At times, they seem almost manic. They speak quickly, but what they say really doesn’t make much sense. Soon afterward, they become enraged or fall into a crying fit.

You may feel like the addict just isn’t around as much anymore, and when they are, they just seem to want to stir things up. They’re accusatory, they blame you for things that aren’t your fault, and they only seem to come around when they need money from you.

In short, they’re just not the friend, parent, or romantic partner you once knew. Perhaps you’ve even recognized a few of these symptoms in yourself.

What Makes Xanax Withdrawal Worth It?

You know firsthand that attempting to negotiate with an addict can be a nightmare.

If you’re the person with the addition to Xanax, you may also be curious about why you should bother to go through the pain and process of Xanax withdrawals.

First of all, when you’re addicted to Xanax, you face real-world consequences for your actions. You’ll lose friendships, potentially your jobs, and maybe even custody of your children.

But getting clean and sober is about a lot more than just getting your emotional life back on track.

There are serious long-term and immediate health risks to Xanax users.

These include severe depression and the development of possible mood disorders, a loss of or extreme damage to brain cells, and even a loss of memory.

In addition to experiencing hallucinations and paranoia, a long-term abuse of Xanax seriously increases your likelihood of developing Alzheimer’s later in life. You’ll also be much more likely to have seizures, a heart attack, or a stroke.

This risk is compounded if you use other drugs and drink alcohol to excess while taking Xanax.

Of course, the risk of overdose and death is always present when you’re abusing Xanax or any other type of benzos.

This, more than anything else, should be the reason why you get treatment. Now, let’s take a closer look at what you can expect from a Xanax withdrawal.

Xanax Withdrawal: What to Expect

If you decide to enter into treatment or have convinced someone you love to go, the first phase of your plan will likely be a detox process.

This is much safer than quitting Xanax “cold turkey,” but it helps to know what to expect.

Keep in mind that the type of withdrawal symptoms you deal with will depend on the other medications or alcohol you’re using or abusing, if you have any psychological issues, and your general health.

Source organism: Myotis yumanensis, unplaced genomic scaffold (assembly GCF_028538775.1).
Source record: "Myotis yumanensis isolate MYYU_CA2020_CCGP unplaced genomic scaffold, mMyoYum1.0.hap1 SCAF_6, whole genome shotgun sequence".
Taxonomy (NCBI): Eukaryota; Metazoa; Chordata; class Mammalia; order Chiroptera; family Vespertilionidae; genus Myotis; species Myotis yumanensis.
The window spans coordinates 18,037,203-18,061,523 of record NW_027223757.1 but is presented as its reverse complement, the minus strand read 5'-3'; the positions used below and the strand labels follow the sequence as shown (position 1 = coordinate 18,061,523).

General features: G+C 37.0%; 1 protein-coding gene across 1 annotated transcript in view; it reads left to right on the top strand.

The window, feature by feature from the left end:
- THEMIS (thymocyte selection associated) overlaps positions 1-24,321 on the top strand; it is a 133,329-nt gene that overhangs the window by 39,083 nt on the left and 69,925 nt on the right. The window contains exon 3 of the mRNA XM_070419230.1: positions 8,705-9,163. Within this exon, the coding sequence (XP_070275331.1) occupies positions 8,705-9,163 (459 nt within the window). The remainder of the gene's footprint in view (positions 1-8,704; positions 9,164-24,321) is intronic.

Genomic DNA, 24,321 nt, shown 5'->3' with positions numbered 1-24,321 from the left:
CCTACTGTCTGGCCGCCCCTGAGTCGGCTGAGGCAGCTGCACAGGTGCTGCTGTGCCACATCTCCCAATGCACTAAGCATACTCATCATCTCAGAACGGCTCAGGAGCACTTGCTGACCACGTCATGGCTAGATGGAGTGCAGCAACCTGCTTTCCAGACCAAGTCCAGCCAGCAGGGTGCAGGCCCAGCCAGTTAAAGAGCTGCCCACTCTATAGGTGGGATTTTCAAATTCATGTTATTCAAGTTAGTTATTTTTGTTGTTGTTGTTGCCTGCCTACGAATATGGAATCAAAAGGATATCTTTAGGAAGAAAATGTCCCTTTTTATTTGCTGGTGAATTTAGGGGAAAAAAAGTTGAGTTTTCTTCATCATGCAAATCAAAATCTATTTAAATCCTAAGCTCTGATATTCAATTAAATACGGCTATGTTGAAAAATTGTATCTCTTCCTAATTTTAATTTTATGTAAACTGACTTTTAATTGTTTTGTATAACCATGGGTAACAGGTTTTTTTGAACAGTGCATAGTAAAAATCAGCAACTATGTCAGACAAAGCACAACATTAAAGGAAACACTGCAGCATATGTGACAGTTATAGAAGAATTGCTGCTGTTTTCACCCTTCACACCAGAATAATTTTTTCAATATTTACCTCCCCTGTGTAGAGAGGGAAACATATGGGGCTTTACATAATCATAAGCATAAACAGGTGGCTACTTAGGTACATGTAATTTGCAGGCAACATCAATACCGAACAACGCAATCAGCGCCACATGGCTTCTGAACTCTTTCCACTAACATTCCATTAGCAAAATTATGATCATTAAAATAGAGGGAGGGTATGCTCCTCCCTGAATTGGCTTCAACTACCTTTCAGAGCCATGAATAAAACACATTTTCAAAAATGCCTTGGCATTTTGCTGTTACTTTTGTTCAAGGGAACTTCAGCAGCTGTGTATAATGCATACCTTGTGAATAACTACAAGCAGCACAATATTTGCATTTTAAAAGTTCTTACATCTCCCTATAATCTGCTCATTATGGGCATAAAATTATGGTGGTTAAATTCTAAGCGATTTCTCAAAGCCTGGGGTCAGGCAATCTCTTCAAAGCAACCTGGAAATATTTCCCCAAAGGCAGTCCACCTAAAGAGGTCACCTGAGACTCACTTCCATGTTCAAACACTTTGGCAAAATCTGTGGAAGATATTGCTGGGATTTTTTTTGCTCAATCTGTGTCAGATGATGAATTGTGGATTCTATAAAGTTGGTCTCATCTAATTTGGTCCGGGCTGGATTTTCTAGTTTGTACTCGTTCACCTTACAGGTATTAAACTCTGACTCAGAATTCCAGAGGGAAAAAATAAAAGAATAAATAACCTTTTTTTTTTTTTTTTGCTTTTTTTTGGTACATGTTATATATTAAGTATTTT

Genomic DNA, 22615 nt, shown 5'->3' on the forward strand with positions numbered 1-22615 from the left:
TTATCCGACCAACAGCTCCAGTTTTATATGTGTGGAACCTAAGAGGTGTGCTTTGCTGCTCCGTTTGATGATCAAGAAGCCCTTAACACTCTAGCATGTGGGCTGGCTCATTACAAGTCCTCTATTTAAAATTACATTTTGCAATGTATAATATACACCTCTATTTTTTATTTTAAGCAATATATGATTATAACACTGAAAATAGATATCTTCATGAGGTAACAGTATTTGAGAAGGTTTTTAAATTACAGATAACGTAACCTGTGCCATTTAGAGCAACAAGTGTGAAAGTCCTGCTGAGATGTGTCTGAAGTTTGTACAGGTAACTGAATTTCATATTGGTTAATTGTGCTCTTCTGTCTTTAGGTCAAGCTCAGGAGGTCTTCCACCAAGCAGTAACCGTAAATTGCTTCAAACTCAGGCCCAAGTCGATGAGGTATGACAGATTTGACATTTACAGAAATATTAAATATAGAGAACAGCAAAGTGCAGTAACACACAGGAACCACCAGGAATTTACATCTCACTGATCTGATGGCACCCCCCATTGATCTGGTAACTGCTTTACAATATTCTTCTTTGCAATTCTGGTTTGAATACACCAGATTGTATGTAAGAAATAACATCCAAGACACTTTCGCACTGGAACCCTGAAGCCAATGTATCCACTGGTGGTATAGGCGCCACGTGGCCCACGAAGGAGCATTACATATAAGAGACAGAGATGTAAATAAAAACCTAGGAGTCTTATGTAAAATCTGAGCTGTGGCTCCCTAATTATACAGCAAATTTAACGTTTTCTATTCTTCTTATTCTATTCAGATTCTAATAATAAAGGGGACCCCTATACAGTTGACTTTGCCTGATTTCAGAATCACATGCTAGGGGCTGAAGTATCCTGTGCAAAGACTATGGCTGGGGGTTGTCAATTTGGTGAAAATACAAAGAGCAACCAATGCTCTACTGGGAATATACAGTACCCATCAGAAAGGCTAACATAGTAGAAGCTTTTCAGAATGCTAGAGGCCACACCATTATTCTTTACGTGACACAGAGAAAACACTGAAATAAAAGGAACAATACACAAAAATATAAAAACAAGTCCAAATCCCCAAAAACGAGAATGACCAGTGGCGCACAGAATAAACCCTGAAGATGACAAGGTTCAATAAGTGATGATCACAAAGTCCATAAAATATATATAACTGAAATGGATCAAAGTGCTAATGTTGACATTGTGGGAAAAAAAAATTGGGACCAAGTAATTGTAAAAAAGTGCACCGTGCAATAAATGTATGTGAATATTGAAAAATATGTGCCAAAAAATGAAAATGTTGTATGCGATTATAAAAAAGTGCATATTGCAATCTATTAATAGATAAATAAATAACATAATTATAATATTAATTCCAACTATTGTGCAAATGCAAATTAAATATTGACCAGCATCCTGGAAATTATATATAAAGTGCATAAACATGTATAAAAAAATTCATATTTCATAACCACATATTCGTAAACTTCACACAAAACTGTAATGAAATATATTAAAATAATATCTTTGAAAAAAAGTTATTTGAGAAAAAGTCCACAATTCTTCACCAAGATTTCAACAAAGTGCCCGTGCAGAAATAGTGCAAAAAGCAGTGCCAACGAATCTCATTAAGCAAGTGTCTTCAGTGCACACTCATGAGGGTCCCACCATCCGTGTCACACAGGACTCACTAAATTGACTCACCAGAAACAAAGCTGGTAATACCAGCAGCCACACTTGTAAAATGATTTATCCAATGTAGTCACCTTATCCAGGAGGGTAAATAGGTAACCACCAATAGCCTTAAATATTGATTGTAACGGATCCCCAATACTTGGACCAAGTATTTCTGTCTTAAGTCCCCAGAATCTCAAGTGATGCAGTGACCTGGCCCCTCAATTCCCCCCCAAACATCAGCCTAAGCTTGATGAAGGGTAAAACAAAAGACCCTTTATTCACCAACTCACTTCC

The withdrawal symptoms from Xanax will also vary in length and severity depending on how much Xanax you’ve been taking.

Immediate or Early Symptoms

In most cases, the symptoms of Xanax withdrawal begin about 12 hours after the last dose of Xanax has been taken.

The immediate symptoms listed here will usually last throughout the entire detoxification process, but will gradually become less severe.

Usually, however, the first few days of the detox (days one through four) are the most difficult.

You may experience a wide variety of physical and emotional symptoms during this initial phase. They can include numbness in the extremities of the body, pain, headaches, blurry vision, and intense sweating.

You may find that your anxiety is at an all-time high, perhaps even worse than it was before you started taking Xanax. Unfortunately, this is one of the most common signs of Xanax withdrawal.

This psychological instability is one of the reasons why it’s so important not to quit on your own. The temptation to use again in a futile attempt to “regain control” is simply too great.

You may also deal with a loss of appetite, increased heart rate, and find that you’re overly sensitive to light and sound. Sleeping will also be a challenge during this phase, so expect to deal with insomnia.

Finally, tremors in the hands and throughout the body are very common in the early stages of withdrawal. “The shakes” can be irritating and difficult to control. You may find that you also feel incredibly nauseous and that you feel generally sore throughout your entire body.

Serious Xanax Withdrawal Risks

Unfortunately, many people are at a high risk of experiencing more severe consequences of withdrawal.

Once again, this is where we remind you that it’s never a good idea to stop using on your own – it could kill you.